Konyak Naga
Konyak chief in traditional outfit
Total population
320,000 approx.
Regions with significant populations
 IndiaN/A
           NagalandN/A
           AssamN/A
 MyanmarN/A
           Naga SAZN/A
Languages
Konyak language, Burmese
Religion
Christianity and Animism
Related ethnic groups
Wancho, Other Naga Ethnic Groups, Garo

The Konyaks are a major Naga ethnic group native to the Northeast Indian state of Nagaland.[1] They inhabit the Mon District, which is also known as The Land of the Anghs. The Anghs/Wangs are their traditional chiefs whom they hold in high esteem. Facial tattoos were earned for taking an enemy's head.[2]

Other unique traditional practices that set the Konyaks apart are: gunsmithing, iron-smelting, brass-works, and gunpowder-making. Members of a village were asked to urinate in one particular place for months. Urine has potassium nitrate and sulphur. The urine rich soil is then boiled. A black residue floats on top of the water which is collected, dried, mixed with charcoal, and turned into gunpowder. They are also known for making excellent Yanglaü (machetes) and wooden sculptures.[citation needed]

Society

The Konyaks are the largest of the Naga ethnic groups. They are found in Tirap, Longding, and Changlang districts of Arunachal Pradesh; Sibsagar District of Assam; and in Naga Self-Administered Zone of Myanmar. They are known in Arunachal Pradesh as the Wanchos ('Wancho' is a synonymous term for 'Konyak'). Ethnically, culturally, and linguistically the Nocte and Tangsa of the same neighbouring state of Arunachal Pradesh, are also closely related to the Konyaks. The Konyaks were the last among the Naga ethnic groups to accept Christianity. In the past, they were infamous for attacking nearby villages, often resulting in killings and decapitation of the heads of opposing warriors. The decapitated heads were taken as trophies and usually hung in the 'baan' (a communal house). The number of hunted heads indicated the power of a warrior. The headhunting expeditions were often driven by certain beliefs, such as code of honour and principles of loyalty and sacrifice.[citation needed]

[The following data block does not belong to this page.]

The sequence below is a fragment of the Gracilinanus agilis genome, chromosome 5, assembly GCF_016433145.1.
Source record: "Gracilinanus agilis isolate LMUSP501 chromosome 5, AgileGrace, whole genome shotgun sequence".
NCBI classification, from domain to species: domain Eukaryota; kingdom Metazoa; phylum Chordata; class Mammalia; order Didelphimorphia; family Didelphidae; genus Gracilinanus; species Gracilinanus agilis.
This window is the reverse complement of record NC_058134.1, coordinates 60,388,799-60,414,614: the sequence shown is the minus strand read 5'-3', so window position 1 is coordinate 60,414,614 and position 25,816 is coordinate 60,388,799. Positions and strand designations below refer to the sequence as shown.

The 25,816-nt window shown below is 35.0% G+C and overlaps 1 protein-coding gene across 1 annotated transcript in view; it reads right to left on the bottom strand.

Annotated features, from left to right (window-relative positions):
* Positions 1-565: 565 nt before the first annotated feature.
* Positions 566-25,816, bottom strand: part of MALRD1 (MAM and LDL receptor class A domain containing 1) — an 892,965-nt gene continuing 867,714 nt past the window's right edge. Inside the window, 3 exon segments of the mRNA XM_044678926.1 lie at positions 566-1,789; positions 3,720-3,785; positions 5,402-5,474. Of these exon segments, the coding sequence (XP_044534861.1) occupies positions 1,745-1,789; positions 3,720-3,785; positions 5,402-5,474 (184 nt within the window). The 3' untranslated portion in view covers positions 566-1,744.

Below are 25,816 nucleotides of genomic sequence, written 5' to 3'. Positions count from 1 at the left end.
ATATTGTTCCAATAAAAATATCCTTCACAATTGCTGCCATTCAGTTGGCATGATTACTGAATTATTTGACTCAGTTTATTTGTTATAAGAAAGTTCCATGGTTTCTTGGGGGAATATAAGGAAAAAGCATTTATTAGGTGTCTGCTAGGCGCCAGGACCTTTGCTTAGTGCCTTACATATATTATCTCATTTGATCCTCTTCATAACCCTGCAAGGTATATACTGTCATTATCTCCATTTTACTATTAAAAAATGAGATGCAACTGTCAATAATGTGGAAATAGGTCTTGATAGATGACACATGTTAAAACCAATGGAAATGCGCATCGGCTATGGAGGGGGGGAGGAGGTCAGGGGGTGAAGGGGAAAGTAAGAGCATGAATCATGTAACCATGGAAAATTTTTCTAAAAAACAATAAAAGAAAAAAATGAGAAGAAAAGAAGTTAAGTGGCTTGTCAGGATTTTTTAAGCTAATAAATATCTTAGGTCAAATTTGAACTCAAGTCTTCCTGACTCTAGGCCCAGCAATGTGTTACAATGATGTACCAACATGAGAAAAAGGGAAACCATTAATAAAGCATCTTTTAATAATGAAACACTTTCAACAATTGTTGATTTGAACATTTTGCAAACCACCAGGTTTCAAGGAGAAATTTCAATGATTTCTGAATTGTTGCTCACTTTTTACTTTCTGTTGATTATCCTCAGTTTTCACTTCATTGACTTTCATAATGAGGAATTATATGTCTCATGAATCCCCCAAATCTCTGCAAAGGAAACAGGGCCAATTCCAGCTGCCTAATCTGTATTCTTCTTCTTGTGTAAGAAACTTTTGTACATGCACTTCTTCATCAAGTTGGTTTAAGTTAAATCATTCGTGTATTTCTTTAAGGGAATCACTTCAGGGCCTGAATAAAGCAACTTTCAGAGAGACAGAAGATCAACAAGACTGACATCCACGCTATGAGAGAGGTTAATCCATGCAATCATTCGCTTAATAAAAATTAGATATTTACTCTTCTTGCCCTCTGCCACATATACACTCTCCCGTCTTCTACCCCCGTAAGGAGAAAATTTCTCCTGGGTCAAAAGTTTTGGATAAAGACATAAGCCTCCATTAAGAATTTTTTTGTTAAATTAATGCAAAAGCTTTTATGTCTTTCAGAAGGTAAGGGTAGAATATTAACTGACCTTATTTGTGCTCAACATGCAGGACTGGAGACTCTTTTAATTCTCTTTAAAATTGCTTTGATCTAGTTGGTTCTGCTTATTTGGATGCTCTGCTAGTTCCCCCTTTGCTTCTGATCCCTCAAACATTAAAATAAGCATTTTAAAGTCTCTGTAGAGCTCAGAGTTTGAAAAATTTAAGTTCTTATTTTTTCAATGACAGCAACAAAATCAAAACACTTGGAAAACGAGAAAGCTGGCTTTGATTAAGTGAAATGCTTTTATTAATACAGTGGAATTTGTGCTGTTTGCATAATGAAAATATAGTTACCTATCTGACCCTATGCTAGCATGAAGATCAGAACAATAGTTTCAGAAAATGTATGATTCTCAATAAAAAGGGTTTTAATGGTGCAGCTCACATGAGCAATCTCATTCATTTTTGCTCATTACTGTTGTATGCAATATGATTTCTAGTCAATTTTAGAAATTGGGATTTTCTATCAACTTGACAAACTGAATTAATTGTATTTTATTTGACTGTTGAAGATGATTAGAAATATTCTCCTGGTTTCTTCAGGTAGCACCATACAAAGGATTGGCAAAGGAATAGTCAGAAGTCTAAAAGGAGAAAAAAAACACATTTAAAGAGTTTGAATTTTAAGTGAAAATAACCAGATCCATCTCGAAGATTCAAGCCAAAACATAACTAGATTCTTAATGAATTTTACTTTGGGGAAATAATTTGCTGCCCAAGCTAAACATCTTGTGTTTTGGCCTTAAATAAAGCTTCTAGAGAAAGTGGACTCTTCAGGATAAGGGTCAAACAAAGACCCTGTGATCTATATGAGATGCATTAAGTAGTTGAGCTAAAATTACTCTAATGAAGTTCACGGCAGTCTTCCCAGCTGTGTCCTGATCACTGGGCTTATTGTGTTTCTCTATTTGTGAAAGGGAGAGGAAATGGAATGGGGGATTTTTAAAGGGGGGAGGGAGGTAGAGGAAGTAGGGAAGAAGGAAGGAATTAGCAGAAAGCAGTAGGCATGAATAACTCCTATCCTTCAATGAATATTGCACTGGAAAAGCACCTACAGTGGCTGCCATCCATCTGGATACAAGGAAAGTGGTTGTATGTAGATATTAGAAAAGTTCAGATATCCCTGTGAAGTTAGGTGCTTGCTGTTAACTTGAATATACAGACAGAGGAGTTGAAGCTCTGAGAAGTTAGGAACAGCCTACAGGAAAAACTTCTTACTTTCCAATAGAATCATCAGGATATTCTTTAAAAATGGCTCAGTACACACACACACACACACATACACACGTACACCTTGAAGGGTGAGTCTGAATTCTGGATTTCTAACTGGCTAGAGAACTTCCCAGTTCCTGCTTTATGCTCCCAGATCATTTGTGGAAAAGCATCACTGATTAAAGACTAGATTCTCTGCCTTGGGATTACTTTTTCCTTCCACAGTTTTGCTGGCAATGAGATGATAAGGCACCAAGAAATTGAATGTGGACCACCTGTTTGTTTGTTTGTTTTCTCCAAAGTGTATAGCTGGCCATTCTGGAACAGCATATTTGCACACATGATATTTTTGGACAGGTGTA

The ethnic members maintain a very disciplined community life with strict adherence to duties and responsibilities assigned to each of them.[citation needed]

Culture

A chief of Konyaks in his traditional outfit

Festival

Aoleang is a festival celebrated in the first week of April (1–6) to welcome the spring and also to invoke the Almighty's (Kahwang) blessing upon the land before seed-sowing, is the biggest festival of the Konyaks. Another festival, Lao Ong Mo, is the traditional harvest festival celebrated in the months of August/September.[citation needed]

A ceremonial basket of the Konyak tribe with a skull and two human heads carved from wood. This basket is a status symbol.

Language

The Konyak language belongs to the Northern Naga sub-branch of the Sal sub-family of Sino-Tibetan. Konyak language share similarities with Garo and Bodo languages than it is to other Naga languages.[citation needed]

Notable people

References

  1. ^ 'Konyak Nagas' by Christoph von Furer-Haimendorf, (1969)
  2. ^ "Portraits of India's last tattooed headhunters before they disappear".

Further reading